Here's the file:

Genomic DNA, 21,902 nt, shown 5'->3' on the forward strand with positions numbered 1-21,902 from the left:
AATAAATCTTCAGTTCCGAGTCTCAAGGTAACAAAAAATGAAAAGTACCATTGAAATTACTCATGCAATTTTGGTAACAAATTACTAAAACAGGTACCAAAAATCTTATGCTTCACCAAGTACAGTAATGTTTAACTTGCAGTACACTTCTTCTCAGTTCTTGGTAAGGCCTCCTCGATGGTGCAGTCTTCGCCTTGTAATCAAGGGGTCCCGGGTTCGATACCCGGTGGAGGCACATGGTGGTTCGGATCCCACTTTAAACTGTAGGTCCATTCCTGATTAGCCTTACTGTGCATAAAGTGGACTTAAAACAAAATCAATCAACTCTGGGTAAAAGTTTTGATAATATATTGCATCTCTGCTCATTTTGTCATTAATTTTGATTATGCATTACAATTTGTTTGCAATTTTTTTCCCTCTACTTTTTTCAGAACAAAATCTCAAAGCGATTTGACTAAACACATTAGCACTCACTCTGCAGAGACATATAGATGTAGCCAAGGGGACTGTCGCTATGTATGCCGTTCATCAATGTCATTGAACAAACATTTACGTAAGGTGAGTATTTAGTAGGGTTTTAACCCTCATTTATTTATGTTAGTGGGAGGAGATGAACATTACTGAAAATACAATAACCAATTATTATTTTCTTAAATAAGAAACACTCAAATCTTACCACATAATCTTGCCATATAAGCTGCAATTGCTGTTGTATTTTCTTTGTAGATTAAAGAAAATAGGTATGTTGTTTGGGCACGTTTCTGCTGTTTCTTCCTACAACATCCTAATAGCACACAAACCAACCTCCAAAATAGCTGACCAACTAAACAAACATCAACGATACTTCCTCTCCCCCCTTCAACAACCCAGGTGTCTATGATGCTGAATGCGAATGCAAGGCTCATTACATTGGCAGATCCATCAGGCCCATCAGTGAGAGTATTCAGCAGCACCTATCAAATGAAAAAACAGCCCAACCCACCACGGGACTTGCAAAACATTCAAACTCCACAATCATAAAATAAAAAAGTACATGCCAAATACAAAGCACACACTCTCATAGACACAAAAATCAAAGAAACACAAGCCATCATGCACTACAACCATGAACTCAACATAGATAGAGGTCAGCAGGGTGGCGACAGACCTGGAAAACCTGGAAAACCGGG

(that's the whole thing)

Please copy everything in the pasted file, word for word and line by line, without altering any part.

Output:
Genomic DNA, 21,902 nt, shown 5'->3' on the forward strand with positions numbered 1-21,902 from the left:
AATAAATCTTCAGTTCCGAGTCTCAAGGTAACAAAAAATGAAAAGTACCATTGAAATTACTCATGCAATTTTGGTAACAAATTACTAAAACAGGTACCAAAAATCTTATGCTTCACCAAGTACAGTAATGTTTAACTTGCAGTACACTTCTTCTCAGTTCTTGGTAAGGCCTCCTCGATGGTGCAGTCTTCGCCTTGTAATCAAGGGGTCCCGGGTTCGATACCCGGTGGAGGCACATGGTGGTTCGGATCCCACTTTAAACTGTAGGTCCATTCCTGATTAGCCTTACTGTGCATAAAGTGGACTTAAAACAAAATCAATCAACTCTGGGTAAAAGTTTTGATAATATATTGCATCTCTGCTCATTTTGTCATTAATTTTGATTATGCATTACAATTTGTTTGCAATTTTTTTCCCTCTACTTTTTTCAGAACAAAATCTCAAAGCGATTTGACTAAACACATTAGCACTCACTCTGCAGAGACATATAGATGTAGCCAAGGGGACTGTCGCTATGTATGCCGTTCATCAATGTCATTGAACAAACATTTACGTAAGGTGAGTATTTAGTAGGGTTTTAACCCTCATTTATTTATGTTAGTGGGAGGAGATGAACATTACTGAAAATACAATAACCAATTATTATTTTCTTAAATAAGAAACACTCAAATCTTACCACATAATCTTGCCATATAAGCTGCAATTGCTGTTGTATTTTCTTTGTAGATTAAAGAAAATAGGTATGTTGTTTGGGCACGTTTCTGCTGTTTCTTCCTACAACATCCTAATAGCACACAAACCAACCTCCAAAATAGCTGACCAACTAAACAAACATCAACGATACTTCCTCTCCCCCCTTCAACAACCCAGGTGTCTATGATGCTGAATGCGAATGCAAGGCTCATTACATTGGCAGATCCATCAGGCCCATCAGTGAGAGTATTCAGCAGCACCTATCAAATGAAAAAACAGCCCAACCCACCACGGGACTTGCAAAACATTCAAACTCCACAATCATAAAATAAAAAAGTACATGCCAAATACAAAGCACACACTCTCATAGACACAAAAATCAAAGAAACACAAGCCATCATGCACTACAACCATGAACTCAACATAGATAGAGGTCAGCAGGGTGGCGACAGACCTGGAAAACCTGGAAAACCGGG